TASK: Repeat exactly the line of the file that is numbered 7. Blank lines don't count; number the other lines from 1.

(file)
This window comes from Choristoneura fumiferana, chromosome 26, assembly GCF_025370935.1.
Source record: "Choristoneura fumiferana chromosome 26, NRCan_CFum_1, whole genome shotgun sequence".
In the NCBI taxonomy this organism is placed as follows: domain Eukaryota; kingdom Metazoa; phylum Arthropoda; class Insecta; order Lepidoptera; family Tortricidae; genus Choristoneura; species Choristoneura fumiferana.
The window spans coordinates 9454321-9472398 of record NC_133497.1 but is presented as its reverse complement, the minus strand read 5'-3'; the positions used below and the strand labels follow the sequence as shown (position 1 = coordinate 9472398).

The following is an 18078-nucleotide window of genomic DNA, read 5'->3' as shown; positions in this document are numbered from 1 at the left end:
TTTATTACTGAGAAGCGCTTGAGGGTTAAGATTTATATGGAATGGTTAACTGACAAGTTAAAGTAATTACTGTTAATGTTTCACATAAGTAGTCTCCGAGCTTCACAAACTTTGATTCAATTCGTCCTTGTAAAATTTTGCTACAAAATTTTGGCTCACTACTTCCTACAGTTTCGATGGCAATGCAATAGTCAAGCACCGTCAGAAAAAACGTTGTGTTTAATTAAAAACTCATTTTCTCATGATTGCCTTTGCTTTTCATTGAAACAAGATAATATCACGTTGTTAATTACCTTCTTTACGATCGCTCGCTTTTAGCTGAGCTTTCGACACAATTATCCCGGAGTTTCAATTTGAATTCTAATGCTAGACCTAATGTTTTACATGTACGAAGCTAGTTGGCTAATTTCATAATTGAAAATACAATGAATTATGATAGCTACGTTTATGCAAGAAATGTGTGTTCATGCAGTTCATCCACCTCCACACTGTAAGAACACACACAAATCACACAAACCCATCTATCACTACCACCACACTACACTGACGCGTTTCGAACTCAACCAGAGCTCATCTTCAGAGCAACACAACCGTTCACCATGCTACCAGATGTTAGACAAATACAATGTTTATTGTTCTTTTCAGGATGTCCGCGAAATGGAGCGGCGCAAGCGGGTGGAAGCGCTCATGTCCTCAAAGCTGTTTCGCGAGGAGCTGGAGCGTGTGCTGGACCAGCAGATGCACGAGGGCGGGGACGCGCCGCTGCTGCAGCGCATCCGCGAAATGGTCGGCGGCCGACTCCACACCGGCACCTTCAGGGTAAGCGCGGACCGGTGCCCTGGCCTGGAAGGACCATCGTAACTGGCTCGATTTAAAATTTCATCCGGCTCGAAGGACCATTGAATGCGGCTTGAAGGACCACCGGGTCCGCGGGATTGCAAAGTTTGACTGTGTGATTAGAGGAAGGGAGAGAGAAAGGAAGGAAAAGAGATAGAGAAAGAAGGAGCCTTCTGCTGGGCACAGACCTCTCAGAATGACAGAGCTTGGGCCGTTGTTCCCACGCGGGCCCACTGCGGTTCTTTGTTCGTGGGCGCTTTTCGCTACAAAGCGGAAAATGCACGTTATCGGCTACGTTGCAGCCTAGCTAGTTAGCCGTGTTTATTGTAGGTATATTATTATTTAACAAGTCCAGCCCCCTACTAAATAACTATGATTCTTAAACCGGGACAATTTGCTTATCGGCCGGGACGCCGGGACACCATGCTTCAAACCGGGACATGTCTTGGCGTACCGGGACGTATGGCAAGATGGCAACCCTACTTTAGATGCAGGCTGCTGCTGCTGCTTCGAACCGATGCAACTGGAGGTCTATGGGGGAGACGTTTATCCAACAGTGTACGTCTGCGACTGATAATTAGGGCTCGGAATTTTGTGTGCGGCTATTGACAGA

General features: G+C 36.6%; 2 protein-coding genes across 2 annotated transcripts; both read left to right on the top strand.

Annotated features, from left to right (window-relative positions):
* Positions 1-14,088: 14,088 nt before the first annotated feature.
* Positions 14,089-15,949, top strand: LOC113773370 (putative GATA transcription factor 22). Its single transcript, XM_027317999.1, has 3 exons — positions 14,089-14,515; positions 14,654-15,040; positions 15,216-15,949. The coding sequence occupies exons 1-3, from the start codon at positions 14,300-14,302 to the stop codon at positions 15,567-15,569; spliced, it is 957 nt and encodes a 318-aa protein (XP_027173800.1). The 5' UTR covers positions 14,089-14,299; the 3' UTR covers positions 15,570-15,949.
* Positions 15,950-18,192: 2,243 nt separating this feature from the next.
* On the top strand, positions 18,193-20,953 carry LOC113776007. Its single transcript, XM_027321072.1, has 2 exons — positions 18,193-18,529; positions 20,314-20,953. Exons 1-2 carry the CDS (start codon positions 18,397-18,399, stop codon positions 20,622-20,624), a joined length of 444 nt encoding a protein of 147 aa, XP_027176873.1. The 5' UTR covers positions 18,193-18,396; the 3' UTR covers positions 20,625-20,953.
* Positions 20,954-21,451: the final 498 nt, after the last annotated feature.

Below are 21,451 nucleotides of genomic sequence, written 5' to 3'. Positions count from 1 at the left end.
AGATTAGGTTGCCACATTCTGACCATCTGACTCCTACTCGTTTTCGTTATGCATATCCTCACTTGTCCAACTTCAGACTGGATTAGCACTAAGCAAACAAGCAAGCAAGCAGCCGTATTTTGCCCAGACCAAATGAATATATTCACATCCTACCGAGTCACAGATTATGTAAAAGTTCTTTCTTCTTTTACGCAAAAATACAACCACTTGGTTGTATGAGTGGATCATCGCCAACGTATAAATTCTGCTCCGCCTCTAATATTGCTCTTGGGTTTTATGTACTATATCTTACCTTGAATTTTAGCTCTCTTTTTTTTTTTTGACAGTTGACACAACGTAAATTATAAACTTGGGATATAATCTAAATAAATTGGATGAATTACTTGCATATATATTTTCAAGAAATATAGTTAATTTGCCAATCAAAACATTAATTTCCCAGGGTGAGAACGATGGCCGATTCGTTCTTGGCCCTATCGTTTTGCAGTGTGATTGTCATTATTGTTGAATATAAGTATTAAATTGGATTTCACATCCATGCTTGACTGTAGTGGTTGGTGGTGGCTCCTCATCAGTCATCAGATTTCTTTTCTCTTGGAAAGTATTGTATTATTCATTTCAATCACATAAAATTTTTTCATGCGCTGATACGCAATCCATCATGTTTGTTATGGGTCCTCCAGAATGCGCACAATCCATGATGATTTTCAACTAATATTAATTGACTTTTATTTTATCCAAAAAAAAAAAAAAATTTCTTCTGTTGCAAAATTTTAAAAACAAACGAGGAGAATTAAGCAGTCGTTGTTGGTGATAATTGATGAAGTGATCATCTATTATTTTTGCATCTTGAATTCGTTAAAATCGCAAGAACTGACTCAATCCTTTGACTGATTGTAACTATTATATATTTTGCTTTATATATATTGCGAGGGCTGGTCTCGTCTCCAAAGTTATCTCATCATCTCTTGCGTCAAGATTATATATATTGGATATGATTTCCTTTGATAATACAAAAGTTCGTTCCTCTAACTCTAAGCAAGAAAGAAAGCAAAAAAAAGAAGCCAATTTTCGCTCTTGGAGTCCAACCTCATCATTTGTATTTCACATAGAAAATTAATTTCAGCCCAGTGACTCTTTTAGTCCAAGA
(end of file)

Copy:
General features: G+C 36.6%; 2 protein-coding genes across 2 annotated transcripts; both read left to right on the top strand.